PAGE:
Olympus Has Risen: Adv. Anushree Rauta on IP and Celebrity Rights Management

Ritvik M. Kulkarni

On the 2nd day of the ILS IP Week, Advocate Ms. Anushree Rauta made a presentation on the Celebrity Rights in India. A former student of ILS Pune, Ms. Rauta is currently working as a Senior Associate with Naik, Naik and Co. The presentation mainly dealt with rights of celebrities as performers under copyright law and their contracts of service with producers and brand owners.

At the outset, Ms. Rauta dealt with the definition and concept of celebrity under the definition of a performer under the Copyright Act, 1957; which was followed by an exhaustive discussion on which celebrity performers (especially famous actors, artists and sportsmen) are entitled to receive royalty under Section 38(A) of the Act. She clarified that even though extras (such as junior artists) are in fact performers; they are legally (read contractually) excluded from claiming royalty under the Act.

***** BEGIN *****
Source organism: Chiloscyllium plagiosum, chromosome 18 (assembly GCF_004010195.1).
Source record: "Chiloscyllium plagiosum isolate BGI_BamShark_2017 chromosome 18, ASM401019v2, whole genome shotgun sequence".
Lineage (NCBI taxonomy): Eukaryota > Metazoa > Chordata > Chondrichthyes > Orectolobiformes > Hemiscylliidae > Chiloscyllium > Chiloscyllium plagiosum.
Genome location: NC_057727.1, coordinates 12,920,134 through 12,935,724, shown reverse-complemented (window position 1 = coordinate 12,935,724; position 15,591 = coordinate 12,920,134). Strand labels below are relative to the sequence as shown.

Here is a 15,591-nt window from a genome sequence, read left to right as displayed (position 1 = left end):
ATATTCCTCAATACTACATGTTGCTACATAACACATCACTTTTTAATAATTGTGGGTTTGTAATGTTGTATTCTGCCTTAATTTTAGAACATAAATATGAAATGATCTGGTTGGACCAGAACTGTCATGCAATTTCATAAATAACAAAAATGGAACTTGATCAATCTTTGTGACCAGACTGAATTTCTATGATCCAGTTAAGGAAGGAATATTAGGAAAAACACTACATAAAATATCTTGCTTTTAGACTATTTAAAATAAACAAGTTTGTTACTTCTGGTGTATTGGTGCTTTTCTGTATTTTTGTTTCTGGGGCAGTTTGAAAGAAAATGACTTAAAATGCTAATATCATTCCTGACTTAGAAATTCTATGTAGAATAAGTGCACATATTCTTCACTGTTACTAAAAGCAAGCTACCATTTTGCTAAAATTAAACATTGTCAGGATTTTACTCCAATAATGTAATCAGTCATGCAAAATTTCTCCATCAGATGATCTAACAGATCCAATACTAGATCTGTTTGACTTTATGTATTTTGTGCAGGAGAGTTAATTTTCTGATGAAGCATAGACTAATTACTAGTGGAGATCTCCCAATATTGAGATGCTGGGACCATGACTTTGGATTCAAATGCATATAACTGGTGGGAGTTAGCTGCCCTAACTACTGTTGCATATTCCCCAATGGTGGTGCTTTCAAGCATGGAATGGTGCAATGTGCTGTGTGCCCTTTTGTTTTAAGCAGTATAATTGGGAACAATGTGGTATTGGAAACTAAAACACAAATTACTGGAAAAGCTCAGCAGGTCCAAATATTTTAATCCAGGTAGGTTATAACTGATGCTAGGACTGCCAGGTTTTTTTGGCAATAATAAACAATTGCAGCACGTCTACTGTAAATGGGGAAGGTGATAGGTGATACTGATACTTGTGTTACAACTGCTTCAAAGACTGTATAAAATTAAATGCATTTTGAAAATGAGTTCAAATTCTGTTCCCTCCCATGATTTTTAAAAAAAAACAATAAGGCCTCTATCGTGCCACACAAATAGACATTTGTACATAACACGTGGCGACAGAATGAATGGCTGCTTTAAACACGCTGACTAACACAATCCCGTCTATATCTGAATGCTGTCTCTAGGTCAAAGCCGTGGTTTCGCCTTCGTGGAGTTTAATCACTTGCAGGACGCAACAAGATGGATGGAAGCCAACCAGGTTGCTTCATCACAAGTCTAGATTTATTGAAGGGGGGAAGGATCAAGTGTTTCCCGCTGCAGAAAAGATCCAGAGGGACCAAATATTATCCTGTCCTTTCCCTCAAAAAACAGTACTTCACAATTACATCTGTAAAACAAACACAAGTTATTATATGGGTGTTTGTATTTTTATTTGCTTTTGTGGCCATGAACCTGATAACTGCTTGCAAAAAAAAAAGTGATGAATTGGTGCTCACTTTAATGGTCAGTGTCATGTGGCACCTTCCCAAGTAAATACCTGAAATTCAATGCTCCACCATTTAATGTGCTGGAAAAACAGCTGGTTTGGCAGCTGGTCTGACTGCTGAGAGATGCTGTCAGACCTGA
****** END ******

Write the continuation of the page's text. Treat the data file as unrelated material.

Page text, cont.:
Next in line was an interesting discussion on the contemporary issues in celebrity right management in India. This discussion was accompanied with important case law and other judicial and policy interpretations. It included the following:

  1. Whether payment of royalty and credit to a performer was limited to live performances
  2. Whether Performer’s Rights, like an artistic or literary copyright(s), under the Act are capable of being assigned to a third party
  3. Whether a claim on royalty under the Act is limited to films; or does it also extend to sound recordings.

Ms. Rauta explained that since there is no statutory rule or judicial precedent to that effect, contract clauses are tailor-made according to client preferences (i.e. celebrity or production house). Similarly clauses of brand endorsement contracts have to be drafted keeping in mind all the relevant factors such as the kind of products or services being advertised, the duration of the video and that of the overall advertising campaign, the characteristic features (such as voice, image, film, personality etc.) of the celebrity being used by the brand owners. Lastly, Ms. Rauta concluded with a discussion on the various possible methods of resolution of disputes in relation to such celebrity royalty or endorsement contracts.

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